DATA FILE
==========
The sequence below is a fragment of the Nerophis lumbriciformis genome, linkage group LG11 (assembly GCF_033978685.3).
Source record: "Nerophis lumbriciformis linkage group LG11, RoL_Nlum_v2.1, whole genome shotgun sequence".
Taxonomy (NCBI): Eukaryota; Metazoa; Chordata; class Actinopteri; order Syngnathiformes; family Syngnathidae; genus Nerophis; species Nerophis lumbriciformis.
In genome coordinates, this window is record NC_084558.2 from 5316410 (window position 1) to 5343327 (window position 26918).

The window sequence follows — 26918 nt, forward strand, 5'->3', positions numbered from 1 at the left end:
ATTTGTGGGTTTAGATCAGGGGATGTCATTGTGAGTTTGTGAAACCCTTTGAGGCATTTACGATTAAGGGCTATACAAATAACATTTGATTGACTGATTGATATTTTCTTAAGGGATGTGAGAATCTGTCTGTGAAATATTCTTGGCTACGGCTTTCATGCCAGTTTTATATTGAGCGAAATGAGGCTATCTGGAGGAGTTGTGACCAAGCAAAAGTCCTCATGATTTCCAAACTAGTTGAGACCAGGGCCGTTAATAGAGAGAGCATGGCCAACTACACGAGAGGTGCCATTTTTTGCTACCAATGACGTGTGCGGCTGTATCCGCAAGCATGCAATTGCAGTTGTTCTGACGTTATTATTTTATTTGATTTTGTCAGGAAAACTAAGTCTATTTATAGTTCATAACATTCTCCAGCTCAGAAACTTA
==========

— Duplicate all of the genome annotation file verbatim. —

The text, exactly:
The sequence below is a fragment of the Nerophis lumbriciformis genome, linkage group LG11 (assembly GCF_033978685.3).
Source record: "Nerophis lumbriciformis linkage group LG11, RoL_Nlum_v2.1, whole genome shotgun sequence".
Taxonomy (NCBI): Eukaryota; Metazoa; Chordata; class Actinopteri; order Syngnathiformes; family Syngnathidae; genus Nerophis; species Nerophis lumbriciformis.
In genome coordinates, this window is record NC_084558.2 from 5316410 (window position 1) to 5343327 (window position 26918).

The window sequence follows — 26918 nt, forward strand, 5'->3', positions numbered from 1 at the left end:
ATTTGTGGGTTTAGATCAGGGGATGTCATTGTGAGTTTGTGAAACCCTTTGAGGCATTTACGATTAAGGGCTATACAAATAACATTTGATTGACTGATTGATATTTTCTTAAGGGATGTGAGAATCTGTCTGTGAAATATTCTTGGCTACGGCTTTCATGCCAGTTTTATATTGAGCGAAATGAGGCTATCTGGAGGAGTTGTGACCAAGCAAAAGTCCTCATGATTTCCAAACTAGTTGAGACCAGGGCCGTTAATAGAGAGAGCATGGCCAACTACACGAGAGGTGCCATTTTTTGCTACCAATGACGTGTGCGGCTGTATCCGCAAGCATGCAATTGCAGTTGTTCTGACGTTATTATTTTATTTGATTTTGTCAGGAAAACTAAGTCTATTTATAGTTCATAACATTCTCCAGCTCAGAAACTTA